The bridge, carrying two lanes and no shoulders, rises to a height of approximately 140 feet (43 m) tall, making a trip over the bridge in windy weather somewhat nerve-wracking for travelers. From the top of the bridge, one can see the entire town of Solomons, the runways at the Patuxent River Naval Air Station, and the Chesapeake Bay.

The bridge begins in St. Mary's County, before even reaching the Patuxent River. It passes over Town Creek first, then crosses over the unincorporated community of Spencers Wharf on a viaduct. Once over the community, the bridge passes over the Patuxent River, entering Calvert County. Shortly after reaching land, MD 2 joins MD 4 and cross Calvert County together for a long concurrency on a four-lane divided highway.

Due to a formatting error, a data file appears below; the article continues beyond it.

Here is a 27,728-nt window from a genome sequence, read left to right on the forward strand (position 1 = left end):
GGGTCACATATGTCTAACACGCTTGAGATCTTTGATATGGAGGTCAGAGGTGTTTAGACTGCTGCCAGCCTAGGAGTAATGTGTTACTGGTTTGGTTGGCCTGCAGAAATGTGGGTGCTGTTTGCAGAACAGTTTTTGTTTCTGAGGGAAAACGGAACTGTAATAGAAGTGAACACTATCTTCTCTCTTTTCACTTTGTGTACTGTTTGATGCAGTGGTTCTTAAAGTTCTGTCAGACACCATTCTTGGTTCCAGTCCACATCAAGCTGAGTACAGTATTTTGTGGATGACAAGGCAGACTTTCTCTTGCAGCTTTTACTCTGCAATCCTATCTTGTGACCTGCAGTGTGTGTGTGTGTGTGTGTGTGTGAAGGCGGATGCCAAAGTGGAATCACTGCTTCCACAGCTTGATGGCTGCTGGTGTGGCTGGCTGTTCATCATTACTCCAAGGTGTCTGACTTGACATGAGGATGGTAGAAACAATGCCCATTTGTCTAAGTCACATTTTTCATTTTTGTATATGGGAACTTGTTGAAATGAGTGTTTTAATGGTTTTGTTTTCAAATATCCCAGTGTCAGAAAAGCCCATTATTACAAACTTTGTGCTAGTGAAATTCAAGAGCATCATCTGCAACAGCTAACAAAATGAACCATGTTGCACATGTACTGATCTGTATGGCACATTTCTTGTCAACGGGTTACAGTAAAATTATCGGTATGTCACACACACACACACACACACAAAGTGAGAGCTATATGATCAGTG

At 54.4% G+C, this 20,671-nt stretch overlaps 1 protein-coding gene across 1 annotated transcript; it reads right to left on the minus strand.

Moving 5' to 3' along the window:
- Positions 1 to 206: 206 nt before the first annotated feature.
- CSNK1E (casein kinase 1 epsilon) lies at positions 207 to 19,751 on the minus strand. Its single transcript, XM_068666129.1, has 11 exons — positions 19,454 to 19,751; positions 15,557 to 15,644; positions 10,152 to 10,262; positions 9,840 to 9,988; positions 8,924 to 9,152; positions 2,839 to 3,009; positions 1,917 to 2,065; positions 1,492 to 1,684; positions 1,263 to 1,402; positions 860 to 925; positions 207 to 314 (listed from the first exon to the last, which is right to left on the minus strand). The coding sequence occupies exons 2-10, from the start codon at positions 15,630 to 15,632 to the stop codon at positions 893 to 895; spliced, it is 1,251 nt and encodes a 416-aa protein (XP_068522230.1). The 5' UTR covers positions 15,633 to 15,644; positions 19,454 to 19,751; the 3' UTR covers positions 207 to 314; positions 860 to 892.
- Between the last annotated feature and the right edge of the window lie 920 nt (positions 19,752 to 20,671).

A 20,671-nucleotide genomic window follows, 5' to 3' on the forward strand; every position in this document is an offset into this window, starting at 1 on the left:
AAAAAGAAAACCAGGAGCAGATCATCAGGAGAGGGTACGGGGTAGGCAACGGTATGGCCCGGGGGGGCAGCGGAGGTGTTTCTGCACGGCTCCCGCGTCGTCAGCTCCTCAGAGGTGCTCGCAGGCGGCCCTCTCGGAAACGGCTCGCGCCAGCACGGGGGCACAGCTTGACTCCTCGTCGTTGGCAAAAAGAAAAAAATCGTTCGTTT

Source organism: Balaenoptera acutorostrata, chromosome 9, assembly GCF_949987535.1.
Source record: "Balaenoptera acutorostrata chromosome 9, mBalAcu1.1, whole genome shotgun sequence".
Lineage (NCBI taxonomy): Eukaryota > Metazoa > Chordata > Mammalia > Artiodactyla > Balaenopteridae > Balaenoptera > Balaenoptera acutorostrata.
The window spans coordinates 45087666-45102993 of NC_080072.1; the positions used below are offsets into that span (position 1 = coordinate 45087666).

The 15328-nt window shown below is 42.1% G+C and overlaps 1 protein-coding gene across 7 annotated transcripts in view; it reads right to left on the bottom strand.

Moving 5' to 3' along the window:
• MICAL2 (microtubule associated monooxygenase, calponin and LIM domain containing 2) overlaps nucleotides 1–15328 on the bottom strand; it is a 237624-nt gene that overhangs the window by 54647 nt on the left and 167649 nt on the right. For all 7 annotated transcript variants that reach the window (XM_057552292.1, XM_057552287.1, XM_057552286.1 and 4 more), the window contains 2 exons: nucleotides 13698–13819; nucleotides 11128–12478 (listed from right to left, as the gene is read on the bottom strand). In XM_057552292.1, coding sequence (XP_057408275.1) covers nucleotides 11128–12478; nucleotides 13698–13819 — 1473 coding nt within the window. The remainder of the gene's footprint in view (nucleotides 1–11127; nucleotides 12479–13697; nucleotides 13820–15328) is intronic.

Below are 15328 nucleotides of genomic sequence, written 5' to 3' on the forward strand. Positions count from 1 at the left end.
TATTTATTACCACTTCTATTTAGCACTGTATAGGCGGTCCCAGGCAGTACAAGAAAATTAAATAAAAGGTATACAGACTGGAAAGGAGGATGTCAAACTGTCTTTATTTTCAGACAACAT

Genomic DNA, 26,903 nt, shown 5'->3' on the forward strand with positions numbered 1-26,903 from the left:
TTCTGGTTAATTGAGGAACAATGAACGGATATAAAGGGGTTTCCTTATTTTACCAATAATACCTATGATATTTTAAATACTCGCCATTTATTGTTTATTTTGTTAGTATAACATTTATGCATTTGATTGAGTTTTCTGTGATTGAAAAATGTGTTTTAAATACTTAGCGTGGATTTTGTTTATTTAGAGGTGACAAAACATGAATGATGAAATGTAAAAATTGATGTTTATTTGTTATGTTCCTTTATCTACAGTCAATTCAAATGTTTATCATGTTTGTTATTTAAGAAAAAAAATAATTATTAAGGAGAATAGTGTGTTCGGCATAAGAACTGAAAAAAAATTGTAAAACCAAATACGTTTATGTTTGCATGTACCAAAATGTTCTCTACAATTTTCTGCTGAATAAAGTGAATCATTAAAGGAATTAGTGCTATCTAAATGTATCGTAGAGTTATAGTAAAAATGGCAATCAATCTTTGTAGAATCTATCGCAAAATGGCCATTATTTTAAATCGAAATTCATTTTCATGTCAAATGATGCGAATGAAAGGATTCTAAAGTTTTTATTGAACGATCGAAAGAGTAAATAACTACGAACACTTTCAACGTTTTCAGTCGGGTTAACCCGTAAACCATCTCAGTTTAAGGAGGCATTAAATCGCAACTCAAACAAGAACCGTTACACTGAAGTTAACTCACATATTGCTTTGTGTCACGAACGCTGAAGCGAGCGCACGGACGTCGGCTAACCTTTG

The Thomas Johnson Bridge is a variable depth beam bridge. Massive concrete pilings hold the bridge up over the river.


In the summer of 1988, cracks were found in the foundation of the Thomas Johnson Bridge, causing it to be closed for repairs over several months.[1][2] People traveling north into Calvert County were forced to make a half-hour detour to the Benedict Bridge. People traveling south into St. Mary's County were likewise forced to either utilize the Benedict Bridge or take a free charter boat across the Patuxent River to a park and ride lot on the southern side.